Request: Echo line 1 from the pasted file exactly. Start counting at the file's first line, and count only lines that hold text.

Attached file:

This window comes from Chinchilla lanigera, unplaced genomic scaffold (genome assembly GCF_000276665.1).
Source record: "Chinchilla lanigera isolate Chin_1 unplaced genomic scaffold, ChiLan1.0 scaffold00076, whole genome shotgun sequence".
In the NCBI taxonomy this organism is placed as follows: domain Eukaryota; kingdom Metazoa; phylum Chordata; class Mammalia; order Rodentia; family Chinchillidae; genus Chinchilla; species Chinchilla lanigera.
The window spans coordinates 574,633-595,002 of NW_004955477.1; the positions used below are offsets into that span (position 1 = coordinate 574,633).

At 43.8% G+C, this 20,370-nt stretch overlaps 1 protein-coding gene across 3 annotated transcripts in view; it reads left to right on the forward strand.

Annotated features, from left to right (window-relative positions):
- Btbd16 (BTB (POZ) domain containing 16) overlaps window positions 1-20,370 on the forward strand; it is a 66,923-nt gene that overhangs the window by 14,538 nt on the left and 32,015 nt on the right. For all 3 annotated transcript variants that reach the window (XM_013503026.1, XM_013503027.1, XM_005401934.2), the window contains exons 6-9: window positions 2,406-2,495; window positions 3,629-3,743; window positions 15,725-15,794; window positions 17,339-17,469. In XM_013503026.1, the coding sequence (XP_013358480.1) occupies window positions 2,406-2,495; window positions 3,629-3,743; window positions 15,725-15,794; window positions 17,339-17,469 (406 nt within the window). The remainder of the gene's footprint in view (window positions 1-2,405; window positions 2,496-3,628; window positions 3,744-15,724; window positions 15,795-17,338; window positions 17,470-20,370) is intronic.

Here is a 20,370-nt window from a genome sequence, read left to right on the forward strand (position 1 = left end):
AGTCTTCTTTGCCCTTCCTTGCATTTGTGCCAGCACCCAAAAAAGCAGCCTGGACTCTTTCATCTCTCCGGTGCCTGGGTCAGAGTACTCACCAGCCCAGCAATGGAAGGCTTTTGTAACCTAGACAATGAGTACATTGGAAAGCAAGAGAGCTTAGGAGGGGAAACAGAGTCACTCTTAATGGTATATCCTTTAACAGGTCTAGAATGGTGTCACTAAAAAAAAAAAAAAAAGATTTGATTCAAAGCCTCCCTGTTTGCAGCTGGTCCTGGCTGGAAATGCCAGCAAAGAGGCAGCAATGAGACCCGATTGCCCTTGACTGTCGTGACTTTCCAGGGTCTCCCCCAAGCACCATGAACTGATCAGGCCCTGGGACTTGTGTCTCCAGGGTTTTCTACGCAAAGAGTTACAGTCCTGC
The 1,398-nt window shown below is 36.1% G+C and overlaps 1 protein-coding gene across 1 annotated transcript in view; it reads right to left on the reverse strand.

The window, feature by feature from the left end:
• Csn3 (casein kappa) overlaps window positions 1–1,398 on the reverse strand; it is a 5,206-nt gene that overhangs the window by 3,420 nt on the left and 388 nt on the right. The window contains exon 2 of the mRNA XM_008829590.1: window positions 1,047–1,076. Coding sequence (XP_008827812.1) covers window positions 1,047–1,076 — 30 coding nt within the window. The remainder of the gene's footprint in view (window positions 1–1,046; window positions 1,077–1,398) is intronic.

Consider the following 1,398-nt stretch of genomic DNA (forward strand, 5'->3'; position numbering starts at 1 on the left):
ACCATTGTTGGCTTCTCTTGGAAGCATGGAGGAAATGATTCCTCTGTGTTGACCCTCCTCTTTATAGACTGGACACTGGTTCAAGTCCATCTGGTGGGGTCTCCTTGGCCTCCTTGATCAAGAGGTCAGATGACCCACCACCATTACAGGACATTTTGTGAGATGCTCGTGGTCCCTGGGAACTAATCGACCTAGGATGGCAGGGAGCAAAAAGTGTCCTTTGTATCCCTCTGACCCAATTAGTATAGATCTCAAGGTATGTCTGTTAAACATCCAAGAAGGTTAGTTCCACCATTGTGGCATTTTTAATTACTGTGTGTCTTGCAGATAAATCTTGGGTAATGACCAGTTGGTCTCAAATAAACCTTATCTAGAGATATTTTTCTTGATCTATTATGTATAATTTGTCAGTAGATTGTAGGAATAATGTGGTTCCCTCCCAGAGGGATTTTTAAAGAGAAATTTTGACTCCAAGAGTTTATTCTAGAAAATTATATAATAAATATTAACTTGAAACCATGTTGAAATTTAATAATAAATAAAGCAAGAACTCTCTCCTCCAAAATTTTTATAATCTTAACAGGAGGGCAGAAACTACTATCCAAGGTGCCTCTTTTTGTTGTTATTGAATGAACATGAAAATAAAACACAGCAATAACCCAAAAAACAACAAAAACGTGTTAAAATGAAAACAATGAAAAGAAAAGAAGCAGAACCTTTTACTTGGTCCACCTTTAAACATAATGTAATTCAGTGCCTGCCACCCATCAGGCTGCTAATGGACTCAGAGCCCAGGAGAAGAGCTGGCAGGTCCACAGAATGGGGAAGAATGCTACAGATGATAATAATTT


This window comes from Chinchilla lanigera, unplaced genomic scaffold (genome assembly GCF_000276665.1).